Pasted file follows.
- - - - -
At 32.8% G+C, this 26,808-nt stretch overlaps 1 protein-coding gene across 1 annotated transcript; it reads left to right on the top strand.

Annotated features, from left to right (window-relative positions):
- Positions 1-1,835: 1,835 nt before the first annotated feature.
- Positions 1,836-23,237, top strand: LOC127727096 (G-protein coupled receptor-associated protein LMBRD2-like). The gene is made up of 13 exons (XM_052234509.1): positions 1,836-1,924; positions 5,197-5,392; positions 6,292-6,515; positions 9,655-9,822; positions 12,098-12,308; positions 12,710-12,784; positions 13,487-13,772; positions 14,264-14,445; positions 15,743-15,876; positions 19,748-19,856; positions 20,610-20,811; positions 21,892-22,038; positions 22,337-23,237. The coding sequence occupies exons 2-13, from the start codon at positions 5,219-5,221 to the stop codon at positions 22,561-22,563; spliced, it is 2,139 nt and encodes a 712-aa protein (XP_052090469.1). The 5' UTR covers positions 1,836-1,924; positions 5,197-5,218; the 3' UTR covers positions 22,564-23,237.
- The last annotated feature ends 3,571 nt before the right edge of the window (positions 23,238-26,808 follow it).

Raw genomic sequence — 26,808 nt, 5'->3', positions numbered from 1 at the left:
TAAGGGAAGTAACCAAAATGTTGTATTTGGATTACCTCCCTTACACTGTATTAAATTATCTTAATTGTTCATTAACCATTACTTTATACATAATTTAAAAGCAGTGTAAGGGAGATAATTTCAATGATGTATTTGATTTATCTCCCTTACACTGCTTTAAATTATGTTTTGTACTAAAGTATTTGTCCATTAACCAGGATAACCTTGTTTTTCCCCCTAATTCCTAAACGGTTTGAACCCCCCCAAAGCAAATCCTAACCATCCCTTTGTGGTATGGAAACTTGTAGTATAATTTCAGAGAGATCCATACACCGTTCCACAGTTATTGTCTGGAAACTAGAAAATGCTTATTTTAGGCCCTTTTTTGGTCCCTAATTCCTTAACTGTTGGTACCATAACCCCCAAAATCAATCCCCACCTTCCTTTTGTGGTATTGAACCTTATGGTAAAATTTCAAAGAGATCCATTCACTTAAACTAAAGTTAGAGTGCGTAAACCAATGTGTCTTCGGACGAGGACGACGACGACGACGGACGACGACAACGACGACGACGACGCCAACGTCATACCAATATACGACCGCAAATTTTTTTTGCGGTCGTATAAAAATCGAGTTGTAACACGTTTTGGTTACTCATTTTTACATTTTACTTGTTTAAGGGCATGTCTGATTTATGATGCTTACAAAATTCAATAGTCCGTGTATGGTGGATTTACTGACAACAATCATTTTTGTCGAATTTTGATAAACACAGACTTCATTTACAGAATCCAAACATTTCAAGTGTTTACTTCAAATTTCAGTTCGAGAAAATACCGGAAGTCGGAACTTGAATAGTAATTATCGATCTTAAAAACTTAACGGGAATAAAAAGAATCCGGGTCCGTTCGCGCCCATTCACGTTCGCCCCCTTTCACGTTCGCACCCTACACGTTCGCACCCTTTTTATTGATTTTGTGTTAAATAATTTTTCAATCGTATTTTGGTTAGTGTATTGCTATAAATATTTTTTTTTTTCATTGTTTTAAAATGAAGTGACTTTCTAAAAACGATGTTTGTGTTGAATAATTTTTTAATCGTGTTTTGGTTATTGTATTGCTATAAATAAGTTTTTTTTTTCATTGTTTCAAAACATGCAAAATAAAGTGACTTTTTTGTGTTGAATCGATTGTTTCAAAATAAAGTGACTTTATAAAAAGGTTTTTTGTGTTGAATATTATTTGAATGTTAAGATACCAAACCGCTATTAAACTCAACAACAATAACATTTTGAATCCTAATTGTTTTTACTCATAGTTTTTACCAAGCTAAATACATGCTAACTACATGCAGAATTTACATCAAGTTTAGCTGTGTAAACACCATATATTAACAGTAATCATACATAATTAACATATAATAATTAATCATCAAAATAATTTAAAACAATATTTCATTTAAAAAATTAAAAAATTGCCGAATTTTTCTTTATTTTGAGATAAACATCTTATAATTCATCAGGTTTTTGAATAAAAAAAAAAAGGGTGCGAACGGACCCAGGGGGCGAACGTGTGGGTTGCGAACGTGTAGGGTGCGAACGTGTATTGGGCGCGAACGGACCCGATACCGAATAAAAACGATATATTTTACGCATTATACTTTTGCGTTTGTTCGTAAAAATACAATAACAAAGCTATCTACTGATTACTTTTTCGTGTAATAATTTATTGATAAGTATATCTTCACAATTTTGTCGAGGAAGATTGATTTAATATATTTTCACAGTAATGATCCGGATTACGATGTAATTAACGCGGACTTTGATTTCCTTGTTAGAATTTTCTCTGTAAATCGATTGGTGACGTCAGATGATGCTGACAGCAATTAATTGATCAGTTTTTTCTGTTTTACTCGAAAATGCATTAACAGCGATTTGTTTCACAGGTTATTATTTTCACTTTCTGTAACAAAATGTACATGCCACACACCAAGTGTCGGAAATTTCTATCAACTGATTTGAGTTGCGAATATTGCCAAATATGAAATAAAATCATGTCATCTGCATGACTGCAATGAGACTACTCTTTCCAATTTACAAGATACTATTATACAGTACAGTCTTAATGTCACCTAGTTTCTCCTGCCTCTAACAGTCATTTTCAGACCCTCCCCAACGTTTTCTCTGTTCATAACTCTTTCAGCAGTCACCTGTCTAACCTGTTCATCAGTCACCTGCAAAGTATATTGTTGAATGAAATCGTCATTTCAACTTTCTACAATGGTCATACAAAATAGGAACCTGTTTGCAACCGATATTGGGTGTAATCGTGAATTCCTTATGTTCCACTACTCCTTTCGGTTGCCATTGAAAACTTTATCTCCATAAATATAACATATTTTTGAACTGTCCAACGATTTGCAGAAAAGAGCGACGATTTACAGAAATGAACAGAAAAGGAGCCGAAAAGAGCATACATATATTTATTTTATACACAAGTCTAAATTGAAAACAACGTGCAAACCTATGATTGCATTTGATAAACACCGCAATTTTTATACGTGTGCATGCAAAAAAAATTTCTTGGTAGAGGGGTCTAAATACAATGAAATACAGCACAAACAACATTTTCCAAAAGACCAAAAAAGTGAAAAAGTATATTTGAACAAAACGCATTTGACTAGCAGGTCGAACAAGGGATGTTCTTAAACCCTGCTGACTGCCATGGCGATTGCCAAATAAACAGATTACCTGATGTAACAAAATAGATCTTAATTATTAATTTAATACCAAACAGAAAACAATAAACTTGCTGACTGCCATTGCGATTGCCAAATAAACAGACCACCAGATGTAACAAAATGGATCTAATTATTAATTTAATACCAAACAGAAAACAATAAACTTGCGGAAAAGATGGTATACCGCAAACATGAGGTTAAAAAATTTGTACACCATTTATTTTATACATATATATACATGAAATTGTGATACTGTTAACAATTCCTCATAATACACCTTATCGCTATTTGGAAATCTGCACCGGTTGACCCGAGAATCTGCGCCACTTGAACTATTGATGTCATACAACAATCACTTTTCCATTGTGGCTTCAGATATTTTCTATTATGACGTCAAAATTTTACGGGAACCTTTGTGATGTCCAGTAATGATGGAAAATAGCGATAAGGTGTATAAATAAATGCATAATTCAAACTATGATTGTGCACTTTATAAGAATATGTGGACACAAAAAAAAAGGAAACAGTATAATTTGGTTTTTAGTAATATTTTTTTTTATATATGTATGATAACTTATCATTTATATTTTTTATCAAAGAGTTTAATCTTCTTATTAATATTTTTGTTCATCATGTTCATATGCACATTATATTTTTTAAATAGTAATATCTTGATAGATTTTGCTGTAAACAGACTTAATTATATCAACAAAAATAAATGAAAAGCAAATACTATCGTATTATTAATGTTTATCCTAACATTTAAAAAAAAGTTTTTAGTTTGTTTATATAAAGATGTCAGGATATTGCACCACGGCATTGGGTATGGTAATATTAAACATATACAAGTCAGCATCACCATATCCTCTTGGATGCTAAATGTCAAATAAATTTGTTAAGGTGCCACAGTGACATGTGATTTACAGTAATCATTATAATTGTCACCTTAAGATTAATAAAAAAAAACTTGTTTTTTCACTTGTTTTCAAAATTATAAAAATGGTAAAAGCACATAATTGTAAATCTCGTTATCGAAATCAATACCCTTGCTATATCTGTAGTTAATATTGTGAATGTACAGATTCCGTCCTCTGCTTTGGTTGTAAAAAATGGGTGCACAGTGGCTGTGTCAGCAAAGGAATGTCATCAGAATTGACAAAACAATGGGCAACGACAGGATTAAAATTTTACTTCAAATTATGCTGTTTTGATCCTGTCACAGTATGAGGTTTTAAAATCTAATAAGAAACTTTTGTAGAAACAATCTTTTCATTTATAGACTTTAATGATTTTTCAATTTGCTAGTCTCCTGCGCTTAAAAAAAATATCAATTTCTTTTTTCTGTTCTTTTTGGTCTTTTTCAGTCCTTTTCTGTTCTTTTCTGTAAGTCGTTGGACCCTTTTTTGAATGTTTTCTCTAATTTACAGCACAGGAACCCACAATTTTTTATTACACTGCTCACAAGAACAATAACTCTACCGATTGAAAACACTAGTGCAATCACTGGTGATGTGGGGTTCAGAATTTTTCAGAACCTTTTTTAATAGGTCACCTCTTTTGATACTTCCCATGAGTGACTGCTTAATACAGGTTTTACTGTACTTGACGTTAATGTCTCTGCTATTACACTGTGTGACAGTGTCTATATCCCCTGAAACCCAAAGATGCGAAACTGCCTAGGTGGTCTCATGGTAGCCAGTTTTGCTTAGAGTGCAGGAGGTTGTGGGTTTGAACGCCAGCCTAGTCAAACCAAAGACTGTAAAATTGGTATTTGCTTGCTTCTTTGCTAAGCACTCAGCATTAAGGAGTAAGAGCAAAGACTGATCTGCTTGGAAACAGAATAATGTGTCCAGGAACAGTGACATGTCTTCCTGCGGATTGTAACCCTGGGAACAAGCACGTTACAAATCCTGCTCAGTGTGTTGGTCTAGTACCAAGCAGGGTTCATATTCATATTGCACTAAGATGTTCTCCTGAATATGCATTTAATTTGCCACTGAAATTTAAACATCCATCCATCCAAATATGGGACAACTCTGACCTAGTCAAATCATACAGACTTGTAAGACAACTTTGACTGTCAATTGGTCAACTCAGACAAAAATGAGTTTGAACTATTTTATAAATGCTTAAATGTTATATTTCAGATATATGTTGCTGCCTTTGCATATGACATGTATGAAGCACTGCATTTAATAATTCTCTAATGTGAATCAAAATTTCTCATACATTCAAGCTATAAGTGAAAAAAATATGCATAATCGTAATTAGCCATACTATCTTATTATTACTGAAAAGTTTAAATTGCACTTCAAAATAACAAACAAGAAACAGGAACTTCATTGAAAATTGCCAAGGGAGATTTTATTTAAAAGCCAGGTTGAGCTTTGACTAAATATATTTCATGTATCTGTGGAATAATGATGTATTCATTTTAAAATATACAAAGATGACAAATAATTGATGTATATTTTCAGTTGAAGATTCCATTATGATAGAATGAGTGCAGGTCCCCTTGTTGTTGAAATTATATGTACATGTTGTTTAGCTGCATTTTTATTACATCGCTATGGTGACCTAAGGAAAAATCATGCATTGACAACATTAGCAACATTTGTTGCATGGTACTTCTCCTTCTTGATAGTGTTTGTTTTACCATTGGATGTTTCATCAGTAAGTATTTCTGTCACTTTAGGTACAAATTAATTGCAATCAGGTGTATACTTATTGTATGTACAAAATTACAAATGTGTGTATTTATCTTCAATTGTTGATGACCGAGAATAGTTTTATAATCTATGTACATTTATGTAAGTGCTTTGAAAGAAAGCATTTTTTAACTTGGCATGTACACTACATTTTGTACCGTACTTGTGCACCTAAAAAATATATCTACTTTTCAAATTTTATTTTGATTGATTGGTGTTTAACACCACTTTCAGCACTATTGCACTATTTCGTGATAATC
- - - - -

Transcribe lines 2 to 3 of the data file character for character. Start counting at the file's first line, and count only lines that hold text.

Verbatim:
Annotated features, from left to right (window-relative positions):
- Positions 1-1,835: 1,835 nt before the first annotated feature.